Italian midweights of the 60s are rare; there’s the Benelli Tornado 650cc, but no spares. Ducati singles are really fun, with good support, and are still fairly cheap – the 450s really go, as their chassis is basically the same as the 250.”

1971 Benelli Tornado 650cc – Nice but no spares

“If you’re willing to enter the 1970s, there are a million possibilities which are super cheap and lots of fun, but that’s another question!”

Pipeburn: And what would be your No.1 English bike from the 50s that would fit the bill?

Paul: “I’d say any 50s Britbike with an iron top end; BSA A7 or A10, Triumph Thunderbird, BSA B33, Velocette MAC or MSS, AJS 16, etc.  Why? They are less highly tuned than later alloy-engine models, and the iron doesn’t warp and cause leaks, they run quieter and are sweeter-running in general.”

A ’49 BSA A7 with a 500cc twin. Rule Britannia!





  • Hardman

    This is one of the best posts so far! Thank you Pipeburn/Paul. Yes, I fall into the "chicken" category on levels of maintenance and a little advice like this goes a long way when scouting for something vintage. Thanks again.

  • Brian B

    A real life buyers guide is over due. Jumping in with both feet and not knowing what you are doing is great for learning, but if you are unlucky and start with the "wrong" bike for yourself it can run you off.
    I started with a R75/6, moved to a R50/2 (S heads will only fit on R69S) traded that for a R51/3 and now have boxes filled with a 1952 Triumph Thunderbird. So I seem to have hit 2 of bikes suggested.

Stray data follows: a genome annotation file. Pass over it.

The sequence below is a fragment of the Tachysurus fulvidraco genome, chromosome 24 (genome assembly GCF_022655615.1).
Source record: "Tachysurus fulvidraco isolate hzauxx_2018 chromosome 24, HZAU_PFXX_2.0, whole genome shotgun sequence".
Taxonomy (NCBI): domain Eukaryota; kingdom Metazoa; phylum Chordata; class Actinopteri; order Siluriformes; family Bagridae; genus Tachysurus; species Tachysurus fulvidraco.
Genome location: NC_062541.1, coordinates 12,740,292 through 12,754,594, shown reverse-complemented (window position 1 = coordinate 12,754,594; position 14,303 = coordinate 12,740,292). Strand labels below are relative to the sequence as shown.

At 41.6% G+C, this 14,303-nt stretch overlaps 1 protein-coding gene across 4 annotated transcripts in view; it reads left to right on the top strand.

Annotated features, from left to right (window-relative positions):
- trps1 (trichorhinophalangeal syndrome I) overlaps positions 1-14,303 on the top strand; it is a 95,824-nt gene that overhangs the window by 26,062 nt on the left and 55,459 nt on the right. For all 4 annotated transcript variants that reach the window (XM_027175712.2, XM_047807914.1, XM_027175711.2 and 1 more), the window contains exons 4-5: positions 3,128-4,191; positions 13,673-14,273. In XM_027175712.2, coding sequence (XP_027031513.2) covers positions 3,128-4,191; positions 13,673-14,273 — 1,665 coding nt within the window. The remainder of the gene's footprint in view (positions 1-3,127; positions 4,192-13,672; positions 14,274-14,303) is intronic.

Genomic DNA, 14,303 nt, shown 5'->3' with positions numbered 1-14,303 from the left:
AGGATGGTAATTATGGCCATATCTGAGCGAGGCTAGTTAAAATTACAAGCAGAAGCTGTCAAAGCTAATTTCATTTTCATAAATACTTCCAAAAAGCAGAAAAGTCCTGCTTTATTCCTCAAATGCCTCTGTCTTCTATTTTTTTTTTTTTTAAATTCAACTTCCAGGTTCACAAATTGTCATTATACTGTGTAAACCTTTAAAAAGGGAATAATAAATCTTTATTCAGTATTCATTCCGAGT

Thanks to Pipeburn and Paul

  • michaelb1

    would it be a crime to buy a totally abused vintage and convert it to an electric? becuase i think that would be kind of cool.

  • http://travizzle21.tumblr.com Travis

    Excellent post!

  • Paddy

    Indeed, I think it is my favourite post as well. I wish it ran ten times longer.

    D'Orleans' web-site is incredible!

  • ekuna

    Just bought a Benelli Tornado 650 a few weeks ago. The Engineering is 1970s, not 1940s. This means it has much better engineering than British twins. Gotta love the Bosch electrics as well. Spares are not easy, but not impossible.

  • psbero

    Old bikes rock! I like the pre-war Harleys & Indians, the 50's British stuff, and the early BMW R's. I chickened out though, so I got myself a 2010 Royal Enfield with the new unit construction engine and EFI. Will certainly get an older bike in the future though!

  • http://www.hermajestysthunder.com Her Majesty’s Thunder

    Outstanding post. I too wish it were longer. I ride a 2003 Royal Enfield which is actually a 1955 assembled in 2003. Mechanics are all the same and requires regular, simple maintenance which I enjoy.

  • steve whelan

    Excellent article! Another point I strongly recommend, is that if someone buys a vintage bike, join a support club for that make of bike. Owner's manuals, technical publications & magazine articles are great, but nothing beats the unwritten tribal knowledge that exists throughout the world. You'll have the largest concentration of willing helpers available at your disposal. Paid memberships are worth it!

    I own three BMW's 1938 R12, 1951 R51/3 Cafe Racer, 1964 R69S, a Triumph 6t "Great Escape" replica, a 1950 Vincent Comet & a 1985 MZ ETZ 250A ex-DDR Army bike, & have survived through the support of these type clubs. It's also worth joining the club before you buy a bike, for pre-purchase advice & possible leads to your future investment.

  • http://almostbohemian.com/ David William

    Dont just think about. Go for it.

    My first complete rebuild was a 1969 Honda CB350. I'm 26, so this bike is a few years older than me… but what a thrill it was getting it running and looking good!